gradually weakening, the pressure gradient will relax slightly.
This will bring trade wind speeds down a notch on Wednesday. The
mid-level ridge will also remain in place, which will keep the
stable atmospheric conditions across the region. Once the low
clouds and showers push west of the state later tonight, the
slightly drier air upstream of the islands will begin the move in.
This will likely reduce low clouds and shower coverage on

Beyond Wednesday, expect some changes to our present trade wind
weather pattern to begin taking shape. The GFS and ECMWF forecast
models continue to show the mid-level ridge will weaken due to
an upper-level trough digging down from the northwest toward the
state. This will result in some destabilization of the atmosphere,
especially by late Thursday. The trough aloft will also likely
cause the development of a deep surface low about 800 miles north
of the islands. This feature will drag a cold front down about 250
miles north and northwest of Kauai by Thursday night, which will
cause the trade winds to weaken, and eventually shift to a
southeast direction.

The models also depict an area of increasing low-level moisture
moving in from the east by Thursday. Assuming the enhanced
moisture arrives in the islands, expect an increase in low clouds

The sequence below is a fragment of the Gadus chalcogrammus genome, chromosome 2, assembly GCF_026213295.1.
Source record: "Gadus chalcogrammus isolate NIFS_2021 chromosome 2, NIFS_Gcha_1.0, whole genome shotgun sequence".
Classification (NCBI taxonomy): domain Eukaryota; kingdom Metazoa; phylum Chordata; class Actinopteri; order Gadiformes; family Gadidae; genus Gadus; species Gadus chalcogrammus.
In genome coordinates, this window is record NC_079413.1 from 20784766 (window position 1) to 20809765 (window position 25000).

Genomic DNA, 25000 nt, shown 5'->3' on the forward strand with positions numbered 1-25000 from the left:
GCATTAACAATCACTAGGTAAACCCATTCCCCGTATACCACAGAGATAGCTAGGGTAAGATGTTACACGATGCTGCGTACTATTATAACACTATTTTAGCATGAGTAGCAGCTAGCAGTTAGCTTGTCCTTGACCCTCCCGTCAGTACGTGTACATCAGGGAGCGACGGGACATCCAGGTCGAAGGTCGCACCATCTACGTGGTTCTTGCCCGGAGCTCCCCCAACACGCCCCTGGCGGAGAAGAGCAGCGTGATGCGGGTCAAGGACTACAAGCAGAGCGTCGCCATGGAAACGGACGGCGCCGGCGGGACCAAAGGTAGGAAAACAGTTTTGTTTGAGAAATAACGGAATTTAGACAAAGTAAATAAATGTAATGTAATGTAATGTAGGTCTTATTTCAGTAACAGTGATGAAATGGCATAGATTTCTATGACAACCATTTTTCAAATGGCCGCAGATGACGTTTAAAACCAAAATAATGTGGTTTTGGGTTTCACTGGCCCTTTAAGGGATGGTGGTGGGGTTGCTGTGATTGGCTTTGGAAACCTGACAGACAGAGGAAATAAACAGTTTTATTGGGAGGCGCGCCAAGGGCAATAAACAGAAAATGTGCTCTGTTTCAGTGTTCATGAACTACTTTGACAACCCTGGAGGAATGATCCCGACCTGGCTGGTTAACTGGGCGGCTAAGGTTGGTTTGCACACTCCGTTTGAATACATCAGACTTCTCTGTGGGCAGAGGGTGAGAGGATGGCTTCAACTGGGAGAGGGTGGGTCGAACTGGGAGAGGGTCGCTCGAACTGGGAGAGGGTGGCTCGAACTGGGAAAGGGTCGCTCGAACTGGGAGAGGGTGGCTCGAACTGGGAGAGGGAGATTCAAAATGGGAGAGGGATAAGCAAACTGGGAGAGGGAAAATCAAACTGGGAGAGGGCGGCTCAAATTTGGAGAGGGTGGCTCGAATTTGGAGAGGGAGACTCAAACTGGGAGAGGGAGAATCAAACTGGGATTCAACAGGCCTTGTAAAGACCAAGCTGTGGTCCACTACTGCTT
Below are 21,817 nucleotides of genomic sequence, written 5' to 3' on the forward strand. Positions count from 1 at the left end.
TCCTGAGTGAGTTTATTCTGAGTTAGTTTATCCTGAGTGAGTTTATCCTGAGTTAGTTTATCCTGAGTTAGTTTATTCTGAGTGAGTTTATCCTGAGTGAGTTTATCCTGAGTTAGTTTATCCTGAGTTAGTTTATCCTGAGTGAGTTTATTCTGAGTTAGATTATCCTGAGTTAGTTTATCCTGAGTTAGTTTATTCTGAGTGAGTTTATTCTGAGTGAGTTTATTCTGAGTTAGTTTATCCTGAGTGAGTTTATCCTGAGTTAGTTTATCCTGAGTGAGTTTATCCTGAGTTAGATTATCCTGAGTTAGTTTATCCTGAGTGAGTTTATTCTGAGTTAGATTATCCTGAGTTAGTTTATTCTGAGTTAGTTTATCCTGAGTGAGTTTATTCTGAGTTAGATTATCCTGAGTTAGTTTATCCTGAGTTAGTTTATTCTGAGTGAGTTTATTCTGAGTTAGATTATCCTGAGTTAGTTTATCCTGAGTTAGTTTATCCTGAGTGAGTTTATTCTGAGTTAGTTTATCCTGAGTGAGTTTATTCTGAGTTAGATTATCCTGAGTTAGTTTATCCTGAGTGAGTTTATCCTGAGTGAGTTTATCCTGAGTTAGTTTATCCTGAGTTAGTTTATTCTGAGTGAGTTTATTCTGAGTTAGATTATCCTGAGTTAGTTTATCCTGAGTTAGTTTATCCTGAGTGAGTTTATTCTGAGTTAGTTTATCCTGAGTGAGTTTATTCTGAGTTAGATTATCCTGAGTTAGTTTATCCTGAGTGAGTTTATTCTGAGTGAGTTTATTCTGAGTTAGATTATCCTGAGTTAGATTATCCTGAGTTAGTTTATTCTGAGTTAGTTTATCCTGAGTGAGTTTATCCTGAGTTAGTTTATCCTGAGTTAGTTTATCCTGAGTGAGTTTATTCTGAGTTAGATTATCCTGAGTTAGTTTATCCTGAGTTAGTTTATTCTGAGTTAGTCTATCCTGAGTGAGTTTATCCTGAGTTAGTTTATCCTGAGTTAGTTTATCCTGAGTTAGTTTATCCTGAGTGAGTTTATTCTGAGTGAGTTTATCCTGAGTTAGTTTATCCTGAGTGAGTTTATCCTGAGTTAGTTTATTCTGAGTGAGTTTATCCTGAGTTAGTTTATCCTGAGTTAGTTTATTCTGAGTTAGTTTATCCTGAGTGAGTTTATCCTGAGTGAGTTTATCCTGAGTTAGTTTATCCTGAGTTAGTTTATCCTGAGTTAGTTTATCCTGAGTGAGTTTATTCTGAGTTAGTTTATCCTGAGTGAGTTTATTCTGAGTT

and showers, especially over windward areas. A surface trough may
also form somewhere near the western islands. We will have to
monitor this situation, since there is a potential for heavy
downpours, mainly over windward sections of the western half of
the island chain. In addition to the low clouds and precipitation,
expect increasing high clouds later this week.

On Friday, the winds will continue to shift to a southerly
direction ahead of the approaching front. The front is forecast to
reach Kauai some time on Friday, and eventually push down across
Oahu to Maui County from Friday night into Saturday. The upper-
level trough will be passing over the area, while the islands will
be near the entrance region of a developing jet stream aloft.
This indicates the potential for localized heavy rainfall along